10 Terms to Know For Microeconomics

Production Possibility Frontier (PPF):

A production possibility frontier represents where resources can be allocated to produce certain amounts of a good in comparison to another good. It represents the choice the market has in production between two different goods, limited by the factor that certain resources are scarce.

Unemployment:

When there is surplus of labour which does not get utilised by the market. There are two manners in which to define unemployment. The first being the classic definition which states that if the price of employment increases above equilibrium there is more labour supplied but less demand. The second definition is “cyclical unemployment” where there is not enough aggregate demand in the economy to provide jobs for everyone who wants to work.

Infrastructure:

Infrastructure is the physical structures that are required for the operation of society and enterprise; it provides the means for an economy to function.

Supply:

Supply is the total amount of a good or service available for consumption at a given price at a certain moment in time.  The basis of the law of supply which states that as the price of good or service increases, the quantity supplied also increases.

Demand:

Demand is a consumer’s desire and willingness to purchase a good or service at a given price at a certain moment in time. The basis of the law of demand which states that as the price of a good or services decreases, the quantity demanded increases.

Market Failure:

Market Failure is when there is the inefficient allocation of resources, the existence of a negative externality on either the consumption or production of a good or service, and the existence of a monopoly power.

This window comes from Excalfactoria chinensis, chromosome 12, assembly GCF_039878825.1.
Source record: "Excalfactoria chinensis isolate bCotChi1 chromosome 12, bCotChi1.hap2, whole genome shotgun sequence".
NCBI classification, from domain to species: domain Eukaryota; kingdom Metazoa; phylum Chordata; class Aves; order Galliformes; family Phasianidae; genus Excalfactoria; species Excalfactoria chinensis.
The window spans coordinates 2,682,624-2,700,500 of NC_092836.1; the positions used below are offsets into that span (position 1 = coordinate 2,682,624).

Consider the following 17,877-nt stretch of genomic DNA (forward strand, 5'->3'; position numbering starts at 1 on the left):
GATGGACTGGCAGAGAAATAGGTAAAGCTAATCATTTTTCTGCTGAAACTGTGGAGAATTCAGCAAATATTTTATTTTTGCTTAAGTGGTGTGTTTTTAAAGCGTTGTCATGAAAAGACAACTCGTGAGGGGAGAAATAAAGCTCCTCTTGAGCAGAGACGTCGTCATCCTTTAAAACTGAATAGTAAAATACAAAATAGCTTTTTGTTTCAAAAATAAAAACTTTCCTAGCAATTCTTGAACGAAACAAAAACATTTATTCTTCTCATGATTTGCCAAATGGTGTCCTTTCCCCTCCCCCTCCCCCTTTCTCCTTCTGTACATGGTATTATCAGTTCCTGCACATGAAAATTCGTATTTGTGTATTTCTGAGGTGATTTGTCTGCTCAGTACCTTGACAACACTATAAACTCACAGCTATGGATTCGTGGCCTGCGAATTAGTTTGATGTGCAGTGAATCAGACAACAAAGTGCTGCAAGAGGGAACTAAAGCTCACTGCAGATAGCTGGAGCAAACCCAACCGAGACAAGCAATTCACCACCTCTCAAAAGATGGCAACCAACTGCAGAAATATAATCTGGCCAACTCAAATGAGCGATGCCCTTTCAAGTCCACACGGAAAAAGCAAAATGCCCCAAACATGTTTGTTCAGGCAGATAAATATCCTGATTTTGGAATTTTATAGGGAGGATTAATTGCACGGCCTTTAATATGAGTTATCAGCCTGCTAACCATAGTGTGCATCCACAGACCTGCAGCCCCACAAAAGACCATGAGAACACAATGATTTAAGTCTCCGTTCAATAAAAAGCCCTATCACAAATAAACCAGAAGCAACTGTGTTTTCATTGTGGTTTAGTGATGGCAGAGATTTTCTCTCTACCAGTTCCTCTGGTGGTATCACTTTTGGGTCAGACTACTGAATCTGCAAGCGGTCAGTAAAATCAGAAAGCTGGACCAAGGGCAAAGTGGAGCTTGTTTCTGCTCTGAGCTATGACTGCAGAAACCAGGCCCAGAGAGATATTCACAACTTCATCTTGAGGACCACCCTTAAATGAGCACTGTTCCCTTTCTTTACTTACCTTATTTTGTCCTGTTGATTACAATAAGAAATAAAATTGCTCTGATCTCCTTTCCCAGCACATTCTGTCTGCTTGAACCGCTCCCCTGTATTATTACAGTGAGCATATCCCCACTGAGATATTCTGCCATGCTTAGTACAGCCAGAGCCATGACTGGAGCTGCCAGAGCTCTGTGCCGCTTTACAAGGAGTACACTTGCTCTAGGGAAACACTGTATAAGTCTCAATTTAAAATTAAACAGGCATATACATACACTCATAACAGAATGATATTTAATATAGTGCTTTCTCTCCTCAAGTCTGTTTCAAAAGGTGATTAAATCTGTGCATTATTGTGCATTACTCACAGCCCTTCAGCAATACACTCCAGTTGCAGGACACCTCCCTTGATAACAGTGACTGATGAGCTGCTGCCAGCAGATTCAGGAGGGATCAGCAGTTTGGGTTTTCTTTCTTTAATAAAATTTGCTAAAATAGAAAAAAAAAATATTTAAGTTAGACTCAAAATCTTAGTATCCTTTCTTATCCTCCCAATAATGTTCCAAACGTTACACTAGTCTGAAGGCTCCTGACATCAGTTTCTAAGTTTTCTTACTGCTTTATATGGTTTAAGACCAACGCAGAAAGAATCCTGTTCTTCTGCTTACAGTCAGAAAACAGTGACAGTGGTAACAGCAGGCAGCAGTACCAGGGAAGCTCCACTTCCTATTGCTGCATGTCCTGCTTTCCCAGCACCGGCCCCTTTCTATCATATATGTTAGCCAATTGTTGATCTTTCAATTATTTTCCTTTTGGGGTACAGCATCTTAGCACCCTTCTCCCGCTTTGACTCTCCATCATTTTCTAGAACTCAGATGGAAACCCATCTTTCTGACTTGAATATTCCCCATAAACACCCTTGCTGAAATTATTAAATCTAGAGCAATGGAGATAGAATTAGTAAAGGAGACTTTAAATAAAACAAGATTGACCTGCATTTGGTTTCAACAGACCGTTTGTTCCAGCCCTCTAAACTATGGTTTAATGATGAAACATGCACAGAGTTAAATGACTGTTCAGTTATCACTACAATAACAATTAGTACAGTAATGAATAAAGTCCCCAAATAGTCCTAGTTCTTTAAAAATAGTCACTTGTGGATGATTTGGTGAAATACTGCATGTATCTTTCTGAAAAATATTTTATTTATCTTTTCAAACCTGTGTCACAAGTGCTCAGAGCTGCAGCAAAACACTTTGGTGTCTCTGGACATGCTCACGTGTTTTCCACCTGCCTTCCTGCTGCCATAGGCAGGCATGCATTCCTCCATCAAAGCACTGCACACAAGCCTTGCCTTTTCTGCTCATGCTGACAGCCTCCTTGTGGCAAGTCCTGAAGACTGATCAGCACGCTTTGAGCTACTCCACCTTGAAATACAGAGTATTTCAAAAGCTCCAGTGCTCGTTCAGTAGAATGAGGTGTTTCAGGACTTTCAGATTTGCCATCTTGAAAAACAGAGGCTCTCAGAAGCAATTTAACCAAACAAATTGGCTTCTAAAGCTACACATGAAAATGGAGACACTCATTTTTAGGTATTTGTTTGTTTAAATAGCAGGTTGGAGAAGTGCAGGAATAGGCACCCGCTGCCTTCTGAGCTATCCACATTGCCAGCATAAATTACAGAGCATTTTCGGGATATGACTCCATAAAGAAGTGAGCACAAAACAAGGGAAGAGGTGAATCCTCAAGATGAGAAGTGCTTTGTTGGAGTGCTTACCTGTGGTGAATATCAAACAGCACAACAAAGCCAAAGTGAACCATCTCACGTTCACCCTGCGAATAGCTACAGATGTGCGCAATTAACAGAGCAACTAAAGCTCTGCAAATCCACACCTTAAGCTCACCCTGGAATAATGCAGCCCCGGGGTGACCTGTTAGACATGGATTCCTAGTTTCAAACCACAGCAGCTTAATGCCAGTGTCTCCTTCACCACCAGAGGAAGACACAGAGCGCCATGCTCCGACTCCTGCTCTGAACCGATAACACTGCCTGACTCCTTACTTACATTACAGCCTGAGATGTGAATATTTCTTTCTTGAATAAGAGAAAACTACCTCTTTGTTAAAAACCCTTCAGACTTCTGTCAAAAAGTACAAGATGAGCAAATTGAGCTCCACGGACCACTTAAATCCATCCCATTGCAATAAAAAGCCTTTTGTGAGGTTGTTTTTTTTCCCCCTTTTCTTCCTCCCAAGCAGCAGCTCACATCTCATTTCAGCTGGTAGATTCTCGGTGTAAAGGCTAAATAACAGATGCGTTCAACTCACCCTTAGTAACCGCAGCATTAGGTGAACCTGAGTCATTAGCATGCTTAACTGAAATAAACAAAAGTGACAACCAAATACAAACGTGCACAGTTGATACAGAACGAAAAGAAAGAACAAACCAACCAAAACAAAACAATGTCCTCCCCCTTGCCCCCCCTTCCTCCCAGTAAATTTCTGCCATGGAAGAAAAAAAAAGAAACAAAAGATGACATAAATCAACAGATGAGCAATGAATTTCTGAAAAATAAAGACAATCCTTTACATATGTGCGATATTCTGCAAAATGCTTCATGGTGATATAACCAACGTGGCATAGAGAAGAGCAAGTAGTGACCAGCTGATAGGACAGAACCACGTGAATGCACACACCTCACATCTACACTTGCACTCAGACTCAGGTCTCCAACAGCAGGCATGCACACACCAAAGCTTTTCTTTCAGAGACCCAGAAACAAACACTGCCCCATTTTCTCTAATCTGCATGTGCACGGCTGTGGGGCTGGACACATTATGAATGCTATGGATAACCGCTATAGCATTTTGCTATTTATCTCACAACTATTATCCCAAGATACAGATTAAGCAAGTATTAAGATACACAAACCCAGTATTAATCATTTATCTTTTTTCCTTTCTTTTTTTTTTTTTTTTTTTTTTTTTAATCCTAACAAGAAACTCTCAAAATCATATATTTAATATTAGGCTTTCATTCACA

Externality:

An effect to a third party which was not accounted for in the price of the original transaction of the good, this can be either positive or negative.

Consumer & Producer Surplus:

Consumer surplus is where a consumer was willing to pay a price above equilibrium but only had to pay the equilibrium price, and producer surplus is where a producer was willing to produce at a price below equilibrium but was able to sell their good at equilibrium price.  Represented by the graph below:

P7 - Social Surplus

Public Good:

A public good is typically provided by the government, and it is meant to be non-rivalrous and non-excludable. Meaning that anyone can have access to it, you do not directly pay for it, and one person using it does not affect your usage of it. Some examples are street lighting, beaches, benches, and air.

Indirect Tax:

An indirect tax is paid through the consumption of good or services, whereas a direct tax is on your income. Examples of indirect taxes are Value Added Tax, Sales Tax, and Excise Tax. They provide a source of government income, and are a manner in which a negative externality can be resolved.

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